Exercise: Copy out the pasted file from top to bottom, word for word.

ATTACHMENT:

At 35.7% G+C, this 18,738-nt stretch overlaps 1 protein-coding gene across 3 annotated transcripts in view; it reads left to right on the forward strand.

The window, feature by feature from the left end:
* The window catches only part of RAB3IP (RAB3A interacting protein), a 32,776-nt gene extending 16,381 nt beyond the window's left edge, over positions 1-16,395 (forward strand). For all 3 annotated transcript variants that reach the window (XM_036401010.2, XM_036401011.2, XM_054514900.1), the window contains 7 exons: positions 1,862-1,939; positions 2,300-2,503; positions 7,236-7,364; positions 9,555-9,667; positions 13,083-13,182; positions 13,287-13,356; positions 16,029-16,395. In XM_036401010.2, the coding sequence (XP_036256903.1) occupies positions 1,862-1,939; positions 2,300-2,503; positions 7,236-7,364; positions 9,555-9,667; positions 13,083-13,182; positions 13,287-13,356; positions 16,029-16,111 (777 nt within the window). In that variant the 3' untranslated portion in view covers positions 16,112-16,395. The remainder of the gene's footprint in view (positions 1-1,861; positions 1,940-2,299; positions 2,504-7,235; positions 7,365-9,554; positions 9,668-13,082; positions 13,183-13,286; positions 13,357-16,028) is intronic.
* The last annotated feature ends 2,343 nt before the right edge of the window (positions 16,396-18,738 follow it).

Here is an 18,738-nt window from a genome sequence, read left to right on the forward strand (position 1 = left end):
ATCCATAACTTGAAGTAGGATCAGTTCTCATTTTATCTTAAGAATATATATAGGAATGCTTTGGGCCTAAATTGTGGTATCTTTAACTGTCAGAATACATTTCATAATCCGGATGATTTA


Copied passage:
At 35.7% G+C, this 18,738-nt stretch overlaps 1 protein-coding gene across 3 annotated transcripts in view; it reads left to right on the forward strand.

The window, feature by feature from the left end:
* The window catches only part of RAB3IP (RAB3A interacting protein), a 32,776-nt gene extending 16,381 nt beyond the window's left edge, over positions 1-16,395 (forward strand). For all 3 annotated transcript variants that reach the window (XM_036401010.2, XM_036401011.2, XM_054514900.1), the window contains 7 exons: positions 1,862-1,939; positions 2,300-2,503; positions 7,236-7,364; positions 9,555-9,667; positions 13,083-13,182; positions 13,287-13,356; positions 16,029-16,395. In XM_036401010.2, the coding sequence (XP_036256903.1) occupies positions 1,862-1,939; positions 2,300-2,503; positions 7,236-7,364; positions 9,555-9,667; positions 13,083-13,182; positions 13,287-13,356; positions 16,029-16,111 (777 nt within the window). In that variant the 3' untranslated portion in view covers positions 16,112-16,395. The remainder of the gene's footprint in view (positions 1-1,861; positions 1,940-2,299; positions 2,504-7,235; positions 7,365-9,554; positions 9,668-13,082; positions 13,183-13,286; positions 13,357-16,028) is intronic.
* The last annotated feature ends 2,343 nt before the right edge of the window (positions 16,396-18,738 follow it).

Here is an 18,738-nt window from a genome sequence, read left to right on the forward strand (position 1 = left end):
ATCCATAACTTGAAGTAGGATCAGTTCTCATTTTATCTTAAGAATATATATAGGAATGCTTTGGGCCTAAATTGTGGTATCTTTAACTGTCAGAATACATTTCATAATCCGGATGATTTA